Photo by jeannechristine on Flickr.
DC has made a major commitment to pre-kindergarten education. Are these programs improving kids’ performance in the rest of their education? Based on information available so far, we don’t know for sure. We do know that a pre-K program has to be high quality to make a difference, and some do better than others.
In his State of the Union address, President Obama proposed greatly expanding pre-k and other early childhood education programs nationwide.
President Obama mentioned the success that Georgia and Oklahoma have had with their early education programs. He failed to mention that here, in the District of Columbia, high-quality education is already widespread for 3- and 4- year olds and an accomplishment that we should celebrate.
DC’s Pre-K Enhancement and Expansion Amendment Act of 2008 guarantees all DC 3- and 4- year olds a pre-K seat. While the District’s claims of having already achieved “universal access” can be debated, the important question, today, is “are early education programs having an impact on student achievement?”
What is the impact of early education in DC?
Last summer, Mayor Gray, along with officials from the Office of the State Superintendent of Education, announced that District students participating in pre-kindergarten programs demonstrated gains in overall proficiency by 3rd and 4th grade on the 2012 District of Columbia Comprehensive Assessment System (DC CAS). City officials claim that the test results showed slight increases for both reading and math District-wide by students from both DC Public Schools and public charter schools who had attended early education programs.
However, a study released last December by DC Action for Children shows no significant improvement in the math and reading performance of third-grade students in DC public schools since 2007.
These two contrasting views clearly demonstrate that we need better data to evaluate our early education programs. (It’s also important to note that the two evaluations used different methologies.) Our early education programs must be high quality Even if early education isn’t helping DC students today, it doesn’t necessarily mean we shouldn’t invest in universal early education. It means we should invest in high-quality universal early education.
It is generally accepted that early education programs must meet specific quality standards to impact a child’s cognitive and social development. The President, as well as early education advocates, have long cited studies from the Perry Preschool Project, in Ypsilanti, Michigan, and the Carolina Abecedarian Project, in Chapel Hill, North Carolina, to claim that “high-quality early education provides the foundation for all children’s success in school and helps to reduce achievement gaps.”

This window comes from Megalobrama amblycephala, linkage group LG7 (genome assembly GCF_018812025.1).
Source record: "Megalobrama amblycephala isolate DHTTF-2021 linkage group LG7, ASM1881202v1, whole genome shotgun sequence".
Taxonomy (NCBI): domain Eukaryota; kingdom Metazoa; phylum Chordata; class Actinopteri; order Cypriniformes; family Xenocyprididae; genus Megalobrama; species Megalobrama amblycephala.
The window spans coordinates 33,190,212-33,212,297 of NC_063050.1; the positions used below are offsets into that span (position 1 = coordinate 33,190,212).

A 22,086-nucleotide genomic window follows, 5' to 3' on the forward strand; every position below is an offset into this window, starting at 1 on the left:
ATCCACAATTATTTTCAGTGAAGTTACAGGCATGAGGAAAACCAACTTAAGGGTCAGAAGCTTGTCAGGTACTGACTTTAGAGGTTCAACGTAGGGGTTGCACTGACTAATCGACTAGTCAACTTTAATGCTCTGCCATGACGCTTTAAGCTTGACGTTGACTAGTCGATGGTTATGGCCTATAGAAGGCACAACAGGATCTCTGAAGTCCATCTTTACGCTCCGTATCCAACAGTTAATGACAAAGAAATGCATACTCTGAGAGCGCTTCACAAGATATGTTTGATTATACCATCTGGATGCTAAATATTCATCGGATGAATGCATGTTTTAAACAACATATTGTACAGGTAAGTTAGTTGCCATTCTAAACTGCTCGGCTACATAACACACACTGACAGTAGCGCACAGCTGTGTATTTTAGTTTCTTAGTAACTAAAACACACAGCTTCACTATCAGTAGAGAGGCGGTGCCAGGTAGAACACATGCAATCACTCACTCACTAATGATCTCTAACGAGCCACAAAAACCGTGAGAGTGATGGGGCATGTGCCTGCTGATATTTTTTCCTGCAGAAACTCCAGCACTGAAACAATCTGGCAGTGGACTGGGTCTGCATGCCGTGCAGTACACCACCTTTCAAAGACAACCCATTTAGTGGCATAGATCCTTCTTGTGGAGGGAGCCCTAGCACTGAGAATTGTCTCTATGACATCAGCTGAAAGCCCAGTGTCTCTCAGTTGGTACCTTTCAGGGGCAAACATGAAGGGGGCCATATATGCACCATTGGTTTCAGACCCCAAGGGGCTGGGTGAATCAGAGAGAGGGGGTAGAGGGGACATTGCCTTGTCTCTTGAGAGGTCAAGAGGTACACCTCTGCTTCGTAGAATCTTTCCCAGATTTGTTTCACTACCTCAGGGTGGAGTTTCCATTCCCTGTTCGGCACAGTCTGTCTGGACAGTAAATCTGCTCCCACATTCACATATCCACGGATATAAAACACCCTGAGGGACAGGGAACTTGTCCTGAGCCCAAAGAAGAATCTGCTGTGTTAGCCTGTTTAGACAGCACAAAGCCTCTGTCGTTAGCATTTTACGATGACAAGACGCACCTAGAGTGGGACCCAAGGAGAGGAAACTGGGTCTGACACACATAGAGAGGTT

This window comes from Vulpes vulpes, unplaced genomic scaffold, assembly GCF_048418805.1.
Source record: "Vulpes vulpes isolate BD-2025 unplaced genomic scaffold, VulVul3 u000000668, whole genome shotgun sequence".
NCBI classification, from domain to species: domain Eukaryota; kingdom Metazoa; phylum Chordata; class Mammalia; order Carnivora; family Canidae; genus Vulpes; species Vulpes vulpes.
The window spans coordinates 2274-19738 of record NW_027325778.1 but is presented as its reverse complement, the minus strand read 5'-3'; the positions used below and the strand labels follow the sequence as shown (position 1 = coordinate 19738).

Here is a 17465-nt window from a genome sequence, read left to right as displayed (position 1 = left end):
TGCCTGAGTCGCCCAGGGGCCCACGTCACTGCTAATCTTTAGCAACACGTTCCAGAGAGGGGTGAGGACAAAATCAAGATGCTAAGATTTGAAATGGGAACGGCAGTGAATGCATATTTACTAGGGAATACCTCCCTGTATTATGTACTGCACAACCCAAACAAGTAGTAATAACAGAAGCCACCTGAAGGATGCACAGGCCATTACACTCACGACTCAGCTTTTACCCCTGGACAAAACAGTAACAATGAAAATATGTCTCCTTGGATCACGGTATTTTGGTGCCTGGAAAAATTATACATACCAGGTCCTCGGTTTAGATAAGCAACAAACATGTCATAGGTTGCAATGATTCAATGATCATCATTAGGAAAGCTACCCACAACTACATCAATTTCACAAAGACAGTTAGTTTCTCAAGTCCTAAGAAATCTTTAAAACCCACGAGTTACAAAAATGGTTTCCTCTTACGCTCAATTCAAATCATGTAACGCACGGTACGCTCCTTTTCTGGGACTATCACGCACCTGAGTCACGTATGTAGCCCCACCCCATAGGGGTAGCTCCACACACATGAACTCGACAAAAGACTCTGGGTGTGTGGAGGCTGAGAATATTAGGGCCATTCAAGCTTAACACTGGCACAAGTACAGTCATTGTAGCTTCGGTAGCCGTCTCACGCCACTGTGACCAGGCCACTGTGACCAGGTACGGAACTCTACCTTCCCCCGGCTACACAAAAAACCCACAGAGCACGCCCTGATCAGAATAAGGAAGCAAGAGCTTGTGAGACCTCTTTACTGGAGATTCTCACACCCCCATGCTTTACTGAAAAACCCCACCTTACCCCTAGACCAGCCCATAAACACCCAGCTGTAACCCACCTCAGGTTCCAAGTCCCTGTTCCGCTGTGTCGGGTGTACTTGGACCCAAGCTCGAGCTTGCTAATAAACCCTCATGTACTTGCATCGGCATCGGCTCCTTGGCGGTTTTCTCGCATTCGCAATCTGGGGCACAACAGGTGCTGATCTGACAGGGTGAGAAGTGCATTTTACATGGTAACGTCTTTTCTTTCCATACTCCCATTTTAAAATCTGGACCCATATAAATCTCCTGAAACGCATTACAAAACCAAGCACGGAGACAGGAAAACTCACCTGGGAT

In the District, the 2008 law requires many of the elements of “high-quality” programs, including small class sizes (16 children and 2 adults) and an approved curriculum. Lead teachers must have a bachelor’s degree or higher, and assistant teachers need at least an associate’s degree. The legislation includes provisions for professional development for teachers; comprehensive, wrap-around services for children and their families, including home visits; and a parental component, including educational workshops, parent association meetings, and parent-teacher conferences.
While I haven’t visited all District schools and I’ve been in only a few of the private and nonprofit early education classrooms that get support from the District’s Pre-K legislation, I have seen remarkable differences among the classrooms. High-quality classrooms should be stocked with developmentally-appropriate materials. Children should be able to move around the classroom, engaging in hands-on activities. Adults should interact meaningfully with those children, helping them deepen the knowledge that they’re gaining through play.
Many programs meet this standard; unfortunately, others fail this “I’ll know it when I see it” test, despite their ability to check off the other more tangible measures of “quality.”
There is hope; data is coming
District officials acknowledge, in a recent RAISE DC report, that the District lacks a clear measure for kindergarten readiness, “making it difficult to know overall where our youngest children are in meeting academic and developmental benchmarks.” Additionally, despite the fact that the Office of the State Superintendent for Education (OSSE) insists that every preschool and pre-K program meet their new “gold” standard when they apply for funding, a visit to classrooms in different parts of the city clearly shows that differences do exist.
For the past few years, OSSE has been developing a long-awaited Statewide Longitudinal Education Data Warehouse (SLED). Developed with federal Department of Education funds, the SLED will track students across DCPS and the charters from kindergarten through high school.
The SLED works by assigning every student in the District a unique student identifier and uses that number to track students through their educational development, even as they change schools. By running a report in SLED, education agencies and school staff can look at real-time, standardized enrollment data broken down by gender, ward, and grade. Appropriate staff can also look at assessment scores and individual student progress. The current SLED incorporates 9 years of enrollment audit data and the last 5 years of DC CAS data. OSSE wants to expand SLED to include early childhood, college enrollment and adult education data starting later this year.
Having comprehensive and longitudinal data for students is imperative if we want to track and improve educational outcomes for students, as well as if we want to ensure programs that we’re investing in are meeting their goals — something that we’re currently unable to do.